PRISTINA – Participants in a demonstration organized by Kosovo’s opposition parties and civic organizations in Pristina Saturday urged Kosovo Prime Minister Isa Mustafa to have Aleksandar Jablanovic removed from his ministerial position and to ensure enactment of a law converting Trepca Mines into a public enterprise that would be controlled by Pristina.

Shouting the slogan “Jablanovic out! Trepca is ours,” demonstrators gathered in front of the National Library in Pristina, where they started a protest walk down to the Kosovo government building, where the organizers of the protest addressed the gathering.

After the rally ended, a small group of protesters pelted the government building and broke the glass in some of the windows, prompting a police intervention which included the use of tear gas. They also attacked Serbian TV crew (video).

A police cordon had been set up in front the government headquarters before the rally began. The police had earlier informed the public that the protest’s organizers had not provided the authorities with a notification of the protest in the way prescribed by the law.

The rally was organized by the Self-Determination Movement and the Mothers’ Appeal Association, with the support of the Alliance for the Future of Kosovo, the Initiative for Kosovo and students of Pristina University.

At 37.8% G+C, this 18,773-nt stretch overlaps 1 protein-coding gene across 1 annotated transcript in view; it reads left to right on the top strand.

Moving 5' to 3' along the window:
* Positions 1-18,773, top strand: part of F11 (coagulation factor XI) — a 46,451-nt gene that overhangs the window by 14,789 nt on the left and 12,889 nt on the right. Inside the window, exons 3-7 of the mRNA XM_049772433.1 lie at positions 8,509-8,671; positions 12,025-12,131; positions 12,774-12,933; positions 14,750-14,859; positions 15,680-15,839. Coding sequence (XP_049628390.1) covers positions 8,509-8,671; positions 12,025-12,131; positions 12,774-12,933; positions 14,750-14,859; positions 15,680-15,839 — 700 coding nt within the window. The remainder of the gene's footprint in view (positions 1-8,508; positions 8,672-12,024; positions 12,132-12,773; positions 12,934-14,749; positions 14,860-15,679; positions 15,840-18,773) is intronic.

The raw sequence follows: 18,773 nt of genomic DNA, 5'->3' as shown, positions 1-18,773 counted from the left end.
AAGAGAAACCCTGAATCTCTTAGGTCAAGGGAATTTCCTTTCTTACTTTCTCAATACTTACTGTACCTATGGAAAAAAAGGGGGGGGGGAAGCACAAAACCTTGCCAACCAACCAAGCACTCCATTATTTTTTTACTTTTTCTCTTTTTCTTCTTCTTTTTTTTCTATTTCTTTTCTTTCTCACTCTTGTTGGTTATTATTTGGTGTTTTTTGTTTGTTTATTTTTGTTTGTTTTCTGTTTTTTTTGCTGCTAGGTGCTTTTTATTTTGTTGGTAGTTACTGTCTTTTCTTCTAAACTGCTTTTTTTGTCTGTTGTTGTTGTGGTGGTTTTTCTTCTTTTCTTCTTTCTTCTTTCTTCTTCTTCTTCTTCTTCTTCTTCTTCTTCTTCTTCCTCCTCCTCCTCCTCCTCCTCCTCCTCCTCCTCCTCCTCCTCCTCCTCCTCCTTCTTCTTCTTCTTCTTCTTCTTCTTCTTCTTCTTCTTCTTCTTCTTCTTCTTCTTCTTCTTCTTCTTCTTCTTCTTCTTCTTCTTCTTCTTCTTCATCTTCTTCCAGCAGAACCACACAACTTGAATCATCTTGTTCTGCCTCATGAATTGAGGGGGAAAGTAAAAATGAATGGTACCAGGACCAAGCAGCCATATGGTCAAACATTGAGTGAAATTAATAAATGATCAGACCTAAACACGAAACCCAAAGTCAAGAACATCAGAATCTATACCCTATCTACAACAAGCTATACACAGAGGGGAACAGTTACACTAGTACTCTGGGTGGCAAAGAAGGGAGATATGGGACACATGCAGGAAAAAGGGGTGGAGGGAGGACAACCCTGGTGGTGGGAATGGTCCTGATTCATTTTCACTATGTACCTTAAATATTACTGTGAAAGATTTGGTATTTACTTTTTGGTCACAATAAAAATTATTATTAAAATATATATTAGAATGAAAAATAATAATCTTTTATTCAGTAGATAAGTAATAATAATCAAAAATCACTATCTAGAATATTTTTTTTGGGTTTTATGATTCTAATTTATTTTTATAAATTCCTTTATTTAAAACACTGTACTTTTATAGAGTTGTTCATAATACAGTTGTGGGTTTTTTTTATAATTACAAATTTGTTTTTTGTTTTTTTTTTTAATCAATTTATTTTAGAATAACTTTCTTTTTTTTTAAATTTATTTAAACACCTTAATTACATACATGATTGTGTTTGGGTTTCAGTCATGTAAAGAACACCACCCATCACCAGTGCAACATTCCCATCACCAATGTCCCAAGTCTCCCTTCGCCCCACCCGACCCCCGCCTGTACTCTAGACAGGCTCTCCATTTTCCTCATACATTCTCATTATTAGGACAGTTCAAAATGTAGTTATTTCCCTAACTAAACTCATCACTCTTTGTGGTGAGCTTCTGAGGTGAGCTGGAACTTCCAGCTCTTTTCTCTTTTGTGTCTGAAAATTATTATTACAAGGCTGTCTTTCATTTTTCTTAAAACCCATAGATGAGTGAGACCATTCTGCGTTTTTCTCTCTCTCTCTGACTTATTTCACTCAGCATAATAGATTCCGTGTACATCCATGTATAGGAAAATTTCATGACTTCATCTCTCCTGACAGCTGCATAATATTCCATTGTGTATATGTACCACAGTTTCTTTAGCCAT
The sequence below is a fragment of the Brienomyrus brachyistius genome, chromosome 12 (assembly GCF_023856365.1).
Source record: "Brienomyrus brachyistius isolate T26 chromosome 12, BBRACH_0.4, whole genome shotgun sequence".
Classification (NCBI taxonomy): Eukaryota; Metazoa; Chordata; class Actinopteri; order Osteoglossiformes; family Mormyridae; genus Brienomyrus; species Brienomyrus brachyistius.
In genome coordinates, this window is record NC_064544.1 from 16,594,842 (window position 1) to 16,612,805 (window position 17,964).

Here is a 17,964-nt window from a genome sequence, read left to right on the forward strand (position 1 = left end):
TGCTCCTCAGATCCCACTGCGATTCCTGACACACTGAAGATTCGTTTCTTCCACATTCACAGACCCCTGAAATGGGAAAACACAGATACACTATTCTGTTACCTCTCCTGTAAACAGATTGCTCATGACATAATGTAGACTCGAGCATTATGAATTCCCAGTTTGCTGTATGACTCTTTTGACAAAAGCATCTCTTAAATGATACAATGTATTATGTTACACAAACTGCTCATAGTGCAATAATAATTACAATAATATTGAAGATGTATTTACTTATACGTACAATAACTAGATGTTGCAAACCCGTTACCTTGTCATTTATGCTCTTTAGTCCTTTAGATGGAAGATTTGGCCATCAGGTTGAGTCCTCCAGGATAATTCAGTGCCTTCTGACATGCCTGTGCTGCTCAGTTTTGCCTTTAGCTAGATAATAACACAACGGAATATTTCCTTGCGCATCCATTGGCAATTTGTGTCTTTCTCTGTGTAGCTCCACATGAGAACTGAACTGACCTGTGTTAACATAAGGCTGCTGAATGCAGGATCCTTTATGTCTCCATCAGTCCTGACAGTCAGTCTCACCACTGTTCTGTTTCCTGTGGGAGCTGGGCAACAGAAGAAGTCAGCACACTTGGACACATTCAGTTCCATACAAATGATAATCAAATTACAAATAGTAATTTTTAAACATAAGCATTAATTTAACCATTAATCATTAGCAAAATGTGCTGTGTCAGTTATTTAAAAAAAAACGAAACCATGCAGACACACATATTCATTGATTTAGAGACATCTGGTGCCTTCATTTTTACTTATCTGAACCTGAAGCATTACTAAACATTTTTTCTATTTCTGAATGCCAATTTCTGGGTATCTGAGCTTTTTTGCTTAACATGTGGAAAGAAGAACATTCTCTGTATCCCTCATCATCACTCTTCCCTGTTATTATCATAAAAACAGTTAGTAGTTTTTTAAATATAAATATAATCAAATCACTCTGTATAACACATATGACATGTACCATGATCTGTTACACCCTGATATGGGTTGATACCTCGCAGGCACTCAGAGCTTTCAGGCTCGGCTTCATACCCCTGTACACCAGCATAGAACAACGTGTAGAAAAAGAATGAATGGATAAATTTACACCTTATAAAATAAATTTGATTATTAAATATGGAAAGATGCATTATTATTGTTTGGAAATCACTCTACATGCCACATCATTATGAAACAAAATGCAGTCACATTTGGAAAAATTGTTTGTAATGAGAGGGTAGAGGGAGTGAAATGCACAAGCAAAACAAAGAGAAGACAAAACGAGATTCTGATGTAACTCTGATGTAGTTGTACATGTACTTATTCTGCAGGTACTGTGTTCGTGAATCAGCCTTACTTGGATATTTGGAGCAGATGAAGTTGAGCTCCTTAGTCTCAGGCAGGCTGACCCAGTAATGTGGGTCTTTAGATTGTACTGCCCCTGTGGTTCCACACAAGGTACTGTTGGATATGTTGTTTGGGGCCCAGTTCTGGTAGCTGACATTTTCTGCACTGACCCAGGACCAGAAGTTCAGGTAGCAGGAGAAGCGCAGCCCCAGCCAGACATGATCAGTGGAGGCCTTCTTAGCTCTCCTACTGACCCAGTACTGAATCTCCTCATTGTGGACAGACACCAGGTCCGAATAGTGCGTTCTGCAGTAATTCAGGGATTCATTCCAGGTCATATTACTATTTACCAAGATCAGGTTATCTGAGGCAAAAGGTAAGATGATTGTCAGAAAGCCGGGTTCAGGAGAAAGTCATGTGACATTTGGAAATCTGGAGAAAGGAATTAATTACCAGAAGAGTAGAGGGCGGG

Self-Determination leader Aljbin Kurti spoke the last. Acting on behalf of the organizers, he gave an “ultimatum” to Prime Minister Mustafa to dismiss Jablanovic and have a law on the Mining, Metallurgical and Chemical Combine Trepca adopted by 4 p.m. Monday.

Otherwise, Kurti and leader of the Initiative for Kosovo Fatmir Limaj said, a new demonstration would be organized on Tuesday and the people would not stop protesting until the government of Kosovo stepped down.

Leader of the Alliance for the Future of Kosovo Ramus Haradinaj said that the protest was a sign of Kosovo lacking economic development and a policy that would lead to progress.

On January 15, the government of Kosovo adopted amendments to the law on public enterprises, which should enable it to take over 100 percent of all ownership and management rights in the Trepca Combine, and to take over some other companies.

The Serbian government reacted sharply to Pristina’s intentions, warning them that it would not allow the seizure of Serbia’s public property, and Serbian Prime Minister Aleksandar Vucic immediately informed Western partners (Quint countries) and the EU about it.

The proposed amendments to the law on public enterprises were debated under emergency procedure at an extraordinary session of the Kosovo Assembly on December 19.

Former giant Trepca, in which the Republic of Serbia Development Fund holds a 56 percent stake, while the rest is owned by several Serbian companies and employees, was taken out of the proposed document at the last moment.

Kosovo Prime Minister Isa Mustafa said that the government in Pristina was seeking not to have the Trepca case debated because as it had not been aware that Trepca was EUR 1.4 billion in debt, and proposed the enactment of a special legislation to deal with the Trepca issue.


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